Feed her life

The blood-moon-month comes, rising full
above the trees.
Each night, in the shadow, I wait
to see her, sleep and dream
of her in a white dress,
before she leapt
off that ledge into teeth-green wealds.
Somehow, I always found the strength
to catch,
to hold her weeping eyes
before they shed into blood-emerald pools.

She watches me now as a wolf heart
In a place I’ll never reach
wild, behind gates of trees and shadows –
tall shadows like dark curtains all hung together.
How does she see now – through
those sheathed eyes looking out?
She doesn’t speak, only howls.
But inside I see her hope peeling into winter walls
brown dead green floral.
Her young garden ripped and ravaged
by what she learned was home.
And I can’t touch her.

Your blows turned her eyes wild,
rapid pulses, deep breaths of survival.
Knuckle cracks against bone –
The bruises rose in a ridgeback down her spine.
Her once gentle hands reeked of instinct
and your skin.
I held her empty body
after it ripped like a paper doll in your violent tides.
I held her as innocent as a pale pink shell.

I tell you. Sit
and I’ll show you
the heart of a beautiful woman run
dark by your hands.
She comes from the trees at night panting, scratched, starved.

I chain you up by the window,
bleed the blood-milk from your veins
carve her flesh from your flesh
of the body you stole.
It’s the blood-moon-month, you see
and her howls split light through the dark slits of trees.
There’s still a light. I can see.
Can you see what you create?
I create, too –
I’ll feed her life back out of you.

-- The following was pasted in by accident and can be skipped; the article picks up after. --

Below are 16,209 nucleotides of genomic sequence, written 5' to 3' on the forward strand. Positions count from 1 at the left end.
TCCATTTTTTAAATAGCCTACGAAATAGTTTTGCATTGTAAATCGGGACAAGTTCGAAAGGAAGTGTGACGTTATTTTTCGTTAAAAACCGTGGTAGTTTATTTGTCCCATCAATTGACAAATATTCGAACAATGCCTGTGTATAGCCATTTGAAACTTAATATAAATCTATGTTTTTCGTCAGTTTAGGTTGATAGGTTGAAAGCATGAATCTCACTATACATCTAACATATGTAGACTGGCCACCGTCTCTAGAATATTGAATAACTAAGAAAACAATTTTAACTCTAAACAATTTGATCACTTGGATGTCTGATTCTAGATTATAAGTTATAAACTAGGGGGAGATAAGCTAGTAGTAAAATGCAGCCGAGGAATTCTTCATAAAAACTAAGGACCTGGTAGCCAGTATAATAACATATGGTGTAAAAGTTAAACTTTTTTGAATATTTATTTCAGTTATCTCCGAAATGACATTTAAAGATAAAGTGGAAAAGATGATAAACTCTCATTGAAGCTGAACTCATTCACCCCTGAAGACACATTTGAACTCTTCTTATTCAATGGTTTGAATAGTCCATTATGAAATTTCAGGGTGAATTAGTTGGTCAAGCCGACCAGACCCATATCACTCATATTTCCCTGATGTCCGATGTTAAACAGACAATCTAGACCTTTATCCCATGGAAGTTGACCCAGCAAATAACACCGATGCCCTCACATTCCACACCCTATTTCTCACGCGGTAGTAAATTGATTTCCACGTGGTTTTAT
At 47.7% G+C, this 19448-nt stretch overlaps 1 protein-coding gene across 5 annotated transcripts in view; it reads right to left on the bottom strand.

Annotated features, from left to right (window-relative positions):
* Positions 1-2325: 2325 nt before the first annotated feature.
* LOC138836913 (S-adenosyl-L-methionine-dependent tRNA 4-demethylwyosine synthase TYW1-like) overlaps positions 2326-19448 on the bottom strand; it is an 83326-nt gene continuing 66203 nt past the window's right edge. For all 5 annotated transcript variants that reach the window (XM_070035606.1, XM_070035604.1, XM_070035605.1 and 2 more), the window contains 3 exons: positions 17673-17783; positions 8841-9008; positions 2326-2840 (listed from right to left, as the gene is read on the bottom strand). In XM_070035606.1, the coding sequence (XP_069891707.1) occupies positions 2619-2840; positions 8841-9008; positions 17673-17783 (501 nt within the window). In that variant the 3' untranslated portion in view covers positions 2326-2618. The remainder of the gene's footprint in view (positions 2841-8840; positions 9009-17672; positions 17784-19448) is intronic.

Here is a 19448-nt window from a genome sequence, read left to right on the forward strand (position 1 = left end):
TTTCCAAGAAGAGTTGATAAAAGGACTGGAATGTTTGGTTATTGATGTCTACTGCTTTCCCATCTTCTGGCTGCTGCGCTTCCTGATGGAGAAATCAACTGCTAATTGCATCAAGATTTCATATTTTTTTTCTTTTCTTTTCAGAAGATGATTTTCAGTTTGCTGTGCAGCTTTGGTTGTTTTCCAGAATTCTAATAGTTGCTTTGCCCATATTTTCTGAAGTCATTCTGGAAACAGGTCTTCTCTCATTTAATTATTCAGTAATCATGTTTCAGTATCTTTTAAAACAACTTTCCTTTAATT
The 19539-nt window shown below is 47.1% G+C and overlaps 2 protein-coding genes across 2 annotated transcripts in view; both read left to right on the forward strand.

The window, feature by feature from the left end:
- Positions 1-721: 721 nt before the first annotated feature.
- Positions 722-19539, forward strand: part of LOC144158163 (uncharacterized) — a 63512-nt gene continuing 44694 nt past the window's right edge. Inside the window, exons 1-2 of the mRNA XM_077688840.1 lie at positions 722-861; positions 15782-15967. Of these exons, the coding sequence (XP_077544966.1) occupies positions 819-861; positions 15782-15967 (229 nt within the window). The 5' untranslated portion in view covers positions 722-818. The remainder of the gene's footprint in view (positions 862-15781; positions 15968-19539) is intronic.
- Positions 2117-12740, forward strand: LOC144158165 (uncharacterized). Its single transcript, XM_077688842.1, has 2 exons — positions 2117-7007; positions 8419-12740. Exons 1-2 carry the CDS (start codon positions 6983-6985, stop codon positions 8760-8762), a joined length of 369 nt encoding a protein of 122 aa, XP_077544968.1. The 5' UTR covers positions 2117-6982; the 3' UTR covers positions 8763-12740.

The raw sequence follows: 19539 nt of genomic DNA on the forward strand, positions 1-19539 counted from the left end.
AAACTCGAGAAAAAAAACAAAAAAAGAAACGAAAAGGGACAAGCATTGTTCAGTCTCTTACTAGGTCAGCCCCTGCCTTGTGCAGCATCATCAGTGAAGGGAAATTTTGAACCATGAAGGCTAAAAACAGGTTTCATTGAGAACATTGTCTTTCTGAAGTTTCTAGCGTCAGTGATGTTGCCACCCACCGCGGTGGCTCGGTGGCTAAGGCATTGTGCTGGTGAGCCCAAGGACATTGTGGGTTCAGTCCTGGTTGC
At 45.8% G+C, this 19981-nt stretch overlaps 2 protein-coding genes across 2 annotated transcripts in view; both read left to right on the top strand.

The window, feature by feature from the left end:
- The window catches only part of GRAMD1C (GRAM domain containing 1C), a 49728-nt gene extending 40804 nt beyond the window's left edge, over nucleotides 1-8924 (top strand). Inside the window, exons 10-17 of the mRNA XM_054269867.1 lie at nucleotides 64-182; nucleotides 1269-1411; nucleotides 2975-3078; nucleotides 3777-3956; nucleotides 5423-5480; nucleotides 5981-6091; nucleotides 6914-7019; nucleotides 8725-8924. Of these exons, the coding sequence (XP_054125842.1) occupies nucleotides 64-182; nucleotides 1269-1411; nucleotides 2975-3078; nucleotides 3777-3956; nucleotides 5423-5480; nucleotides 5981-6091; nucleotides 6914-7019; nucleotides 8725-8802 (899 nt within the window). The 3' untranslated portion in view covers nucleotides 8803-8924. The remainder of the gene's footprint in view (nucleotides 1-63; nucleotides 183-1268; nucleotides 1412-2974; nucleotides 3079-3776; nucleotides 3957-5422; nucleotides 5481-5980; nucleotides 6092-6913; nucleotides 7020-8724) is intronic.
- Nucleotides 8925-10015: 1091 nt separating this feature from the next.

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8 Responses to Feed her life

  1. Rachel. Rachel. Rachel. Rachel. This is utterly gorgeous. And mysterious. And brilliant. I have a rip-roaring migraine tonight, darling, but I’m going to print it out and read it when I can stand the light, but this is stunning. xo

    • rachvb says:

      Oh, thank you so much, Melissa. I’m so sorry you aren’t feeling well. Take care and get some rest.
      This isn’t the one I’ve been struggling with, but I think all the work on the other one made this one come quickly. They are both flowing in the same vein and now maybe that this one is free, the other one will follow?

  2. Rachel, dear, does this mean you haven’t been able to get to the poem that was giving you trouble, the one other than this one?

    My head is clearer. I still find this poem mysterious and strangely beautiful, but find I am confused by the prepositions, who is the you/she/me–because it seems they morph into one another–is that what you planned? There are some things in poetry that a poet ought not to have to explain, and then there are times when the reader is puzzled, as I am by what’s ‘actual’ happening. I wish you could write another draft, keeping the strange beauty and power, but make it clearer to the reader more of the reality of the drama. It isn’t clear and this is too good a poem to let it confuse the reader. Maybe no one else was puzzled, but I was. That’s today’s critique, my dear Rachel. You have so much talent but there is much, at any time, a poet can learn from her poems. I hope you know I am not being unkind but truthful, as I see it. xo

    • rachvb says: